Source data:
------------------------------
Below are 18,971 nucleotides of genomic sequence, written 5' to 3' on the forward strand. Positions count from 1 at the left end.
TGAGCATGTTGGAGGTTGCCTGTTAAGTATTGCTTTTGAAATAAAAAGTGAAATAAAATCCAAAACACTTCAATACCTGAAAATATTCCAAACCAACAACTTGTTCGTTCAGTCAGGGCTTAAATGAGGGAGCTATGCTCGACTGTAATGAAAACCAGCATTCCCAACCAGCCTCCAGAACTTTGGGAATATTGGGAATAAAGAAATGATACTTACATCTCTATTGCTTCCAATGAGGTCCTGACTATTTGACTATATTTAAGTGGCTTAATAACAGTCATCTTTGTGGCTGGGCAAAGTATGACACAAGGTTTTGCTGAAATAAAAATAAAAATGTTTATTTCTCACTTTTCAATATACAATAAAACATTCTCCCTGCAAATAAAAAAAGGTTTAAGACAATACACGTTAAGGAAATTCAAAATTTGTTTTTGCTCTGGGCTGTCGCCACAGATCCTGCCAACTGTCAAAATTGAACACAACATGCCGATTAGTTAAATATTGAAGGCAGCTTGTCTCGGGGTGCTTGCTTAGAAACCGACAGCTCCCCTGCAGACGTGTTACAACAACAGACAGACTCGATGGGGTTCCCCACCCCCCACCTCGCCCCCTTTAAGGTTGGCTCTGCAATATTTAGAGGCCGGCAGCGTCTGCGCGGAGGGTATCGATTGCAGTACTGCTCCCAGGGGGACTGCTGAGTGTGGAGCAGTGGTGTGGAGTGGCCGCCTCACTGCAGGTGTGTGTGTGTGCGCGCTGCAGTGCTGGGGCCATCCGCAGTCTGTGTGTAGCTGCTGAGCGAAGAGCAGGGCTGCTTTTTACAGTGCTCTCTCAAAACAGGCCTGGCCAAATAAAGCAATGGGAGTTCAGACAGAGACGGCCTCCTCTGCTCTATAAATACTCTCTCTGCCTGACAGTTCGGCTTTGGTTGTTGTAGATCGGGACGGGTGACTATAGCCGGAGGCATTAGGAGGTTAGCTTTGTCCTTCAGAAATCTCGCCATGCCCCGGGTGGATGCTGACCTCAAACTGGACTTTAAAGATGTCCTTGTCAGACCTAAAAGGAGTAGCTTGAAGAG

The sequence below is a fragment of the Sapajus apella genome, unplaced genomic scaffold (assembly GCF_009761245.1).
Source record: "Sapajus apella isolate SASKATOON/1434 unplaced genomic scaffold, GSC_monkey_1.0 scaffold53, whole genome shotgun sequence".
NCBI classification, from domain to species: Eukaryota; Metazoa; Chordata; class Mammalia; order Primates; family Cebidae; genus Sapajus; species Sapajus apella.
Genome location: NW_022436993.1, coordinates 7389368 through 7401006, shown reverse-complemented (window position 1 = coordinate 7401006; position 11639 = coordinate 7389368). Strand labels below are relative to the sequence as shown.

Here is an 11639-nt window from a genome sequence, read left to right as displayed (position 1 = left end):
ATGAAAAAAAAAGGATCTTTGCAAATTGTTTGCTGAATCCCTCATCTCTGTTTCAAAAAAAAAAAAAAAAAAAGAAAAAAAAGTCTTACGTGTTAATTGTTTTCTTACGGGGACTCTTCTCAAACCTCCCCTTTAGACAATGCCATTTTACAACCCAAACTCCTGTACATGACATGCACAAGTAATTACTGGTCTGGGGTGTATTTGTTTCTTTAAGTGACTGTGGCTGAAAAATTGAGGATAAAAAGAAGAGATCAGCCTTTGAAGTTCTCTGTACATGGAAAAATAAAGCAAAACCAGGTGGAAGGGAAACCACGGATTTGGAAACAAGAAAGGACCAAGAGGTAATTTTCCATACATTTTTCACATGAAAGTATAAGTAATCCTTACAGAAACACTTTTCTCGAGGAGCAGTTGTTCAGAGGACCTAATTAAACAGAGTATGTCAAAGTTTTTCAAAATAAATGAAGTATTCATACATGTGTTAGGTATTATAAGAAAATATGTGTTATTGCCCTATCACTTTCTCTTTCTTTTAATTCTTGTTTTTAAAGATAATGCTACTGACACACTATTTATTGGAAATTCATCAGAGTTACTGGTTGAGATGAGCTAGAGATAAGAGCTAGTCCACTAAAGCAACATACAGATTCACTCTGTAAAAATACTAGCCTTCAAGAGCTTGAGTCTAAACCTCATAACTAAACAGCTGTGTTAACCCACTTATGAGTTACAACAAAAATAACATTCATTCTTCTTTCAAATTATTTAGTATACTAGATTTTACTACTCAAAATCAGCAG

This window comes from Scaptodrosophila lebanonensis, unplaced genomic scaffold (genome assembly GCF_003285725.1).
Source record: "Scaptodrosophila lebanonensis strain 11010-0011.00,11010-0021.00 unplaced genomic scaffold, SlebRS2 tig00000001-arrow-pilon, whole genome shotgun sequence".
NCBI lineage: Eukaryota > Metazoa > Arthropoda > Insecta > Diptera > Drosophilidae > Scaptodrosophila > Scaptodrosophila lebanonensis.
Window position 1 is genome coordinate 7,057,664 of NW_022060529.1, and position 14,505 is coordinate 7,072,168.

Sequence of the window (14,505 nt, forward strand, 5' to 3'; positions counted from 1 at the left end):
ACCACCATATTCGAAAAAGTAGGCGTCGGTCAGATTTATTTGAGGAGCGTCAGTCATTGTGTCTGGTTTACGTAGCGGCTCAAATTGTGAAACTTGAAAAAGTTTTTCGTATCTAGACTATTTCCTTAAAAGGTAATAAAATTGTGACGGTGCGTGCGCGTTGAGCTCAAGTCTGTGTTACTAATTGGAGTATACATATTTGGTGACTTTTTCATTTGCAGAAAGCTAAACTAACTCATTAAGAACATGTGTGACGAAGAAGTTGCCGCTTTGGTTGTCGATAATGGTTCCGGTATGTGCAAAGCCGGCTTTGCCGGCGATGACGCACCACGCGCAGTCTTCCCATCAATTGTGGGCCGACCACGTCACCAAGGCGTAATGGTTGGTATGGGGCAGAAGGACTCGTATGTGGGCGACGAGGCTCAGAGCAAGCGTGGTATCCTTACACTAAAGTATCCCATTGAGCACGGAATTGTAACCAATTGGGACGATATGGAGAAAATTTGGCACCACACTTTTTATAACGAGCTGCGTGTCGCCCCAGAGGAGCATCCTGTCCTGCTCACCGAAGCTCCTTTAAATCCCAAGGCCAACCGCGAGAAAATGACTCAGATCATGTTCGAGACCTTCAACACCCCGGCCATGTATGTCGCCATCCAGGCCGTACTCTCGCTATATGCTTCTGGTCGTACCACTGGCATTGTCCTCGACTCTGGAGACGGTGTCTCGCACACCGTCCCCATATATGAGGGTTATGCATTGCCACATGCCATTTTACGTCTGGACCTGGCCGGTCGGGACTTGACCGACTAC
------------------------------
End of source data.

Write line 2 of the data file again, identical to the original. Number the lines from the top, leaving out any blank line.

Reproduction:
TGAGCATGTTGGAGGTTGCCTGTTAAGTATTGCTTTTGAAATAAAAAGTGAAATAAAATCCAAAACACTTCAATACCTGAAAATATTCCAAACCAACAACTTGTTCGTTCAGTCAGGGCTTAAATGAGGGAGCTATGCTCGACTGTAATGAAAACCAGCATTCCCAACCAGCCTCCAGAACTTTGGGAATATTGGGAATAAAGAAATGATACTTACATCTCTATTGCTTCCAATGAGGTCCTGACTATTTGACTATATTTAAGTGGCTTAATAACAGTCATCTTTGTGGCTGGGCAAAGTATGACACAAGGTTTTGCTGAAATAAAAATAAAAATGTTTATTTCTCACTTTTCAATATACAATAAAACATTCTCCCTGCAAATAAAAAAAGGTTTAAGACAATACACGTTAAGGAAATTCAAAATTTGTTTTTGCTCTGGGCTGTCGCCACAGATCCTGCCAACTGTCAAAATTGAACACAACATGCCGATTAGTTAAATATTGAAGGCAGCTTGTCTCGGGGTGCTTGCTTAGAAACCGACAGCTCCCCTGCAGACGTGTTACAACAACAGACAGACTCGATGGGGTTCCCCACCCCCCACCTCGCCCCCTTTAAGGTTGGCTCTGCAATATTTAGAGGCCGGCAGCGTCTGCGCGGAGGGTATCGATTGCAGTACTGCTCCCAGGGGGACTGCTGAGTGTGGAGCAGTGGTGTGGAGTGGCCGCCTCACTGCAGGTGTGTGTGTGTGCGCGCTGCAGTGCTGGGGCCATCCGCAGTCTGTGTGTAGCTGCTGAGCGAAGAGCAGGGCTGCTTTTTACAGTGCTCTCTCAAAACAGGCCTGGCCAAATAAAGCAATGGGAGTTCAGACAGAGACGGCCTCCTCTGCTCTATAAATACTCTCTCTGCCTGACAGTTCGGCTTTGGTTGTTGTAGATCGGGACGGGTGACTATAGCCGGAGGCATTAGGAGGTTAGCTTTGTCCTTCAGAAATCTCGCCATGCCCCGGGTGGATGCTGACCTCAAACTGGACTTTAAAGATGTCCTTGTCAGACCTAAAAGGAGTAGCTTGAAGAG